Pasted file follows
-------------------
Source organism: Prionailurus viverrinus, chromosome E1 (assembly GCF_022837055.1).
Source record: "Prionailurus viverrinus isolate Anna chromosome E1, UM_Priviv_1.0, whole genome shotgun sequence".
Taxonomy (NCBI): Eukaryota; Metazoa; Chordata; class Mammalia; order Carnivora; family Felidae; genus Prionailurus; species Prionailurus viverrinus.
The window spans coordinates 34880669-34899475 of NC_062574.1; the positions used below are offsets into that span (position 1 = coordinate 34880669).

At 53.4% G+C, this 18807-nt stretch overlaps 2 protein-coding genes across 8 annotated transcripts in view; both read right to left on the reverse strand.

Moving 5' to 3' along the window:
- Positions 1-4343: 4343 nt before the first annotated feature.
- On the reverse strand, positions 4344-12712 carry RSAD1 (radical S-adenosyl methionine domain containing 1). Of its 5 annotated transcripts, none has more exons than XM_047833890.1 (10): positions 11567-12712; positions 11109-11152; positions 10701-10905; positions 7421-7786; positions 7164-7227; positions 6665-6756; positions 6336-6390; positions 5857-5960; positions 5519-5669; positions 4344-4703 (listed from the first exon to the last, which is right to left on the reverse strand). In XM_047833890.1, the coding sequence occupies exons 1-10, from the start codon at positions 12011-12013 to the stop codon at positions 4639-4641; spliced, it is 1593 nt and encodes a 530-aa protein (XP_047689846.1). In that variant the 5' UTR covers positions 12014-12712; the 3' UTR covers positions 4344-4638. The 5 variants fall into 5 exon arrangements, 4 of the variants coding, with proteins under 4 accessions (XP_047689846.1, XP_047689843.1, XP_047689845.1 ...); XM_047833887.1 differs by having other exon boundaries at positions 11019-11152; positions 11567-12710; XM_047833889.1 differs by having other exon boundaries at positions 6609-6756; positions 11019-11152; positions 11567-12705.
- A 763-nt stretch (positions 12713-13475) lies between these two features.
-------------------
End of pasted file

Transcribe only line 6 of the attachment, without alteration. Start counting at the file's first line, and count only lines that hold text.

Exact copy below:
Moving 5' to 3' along the window: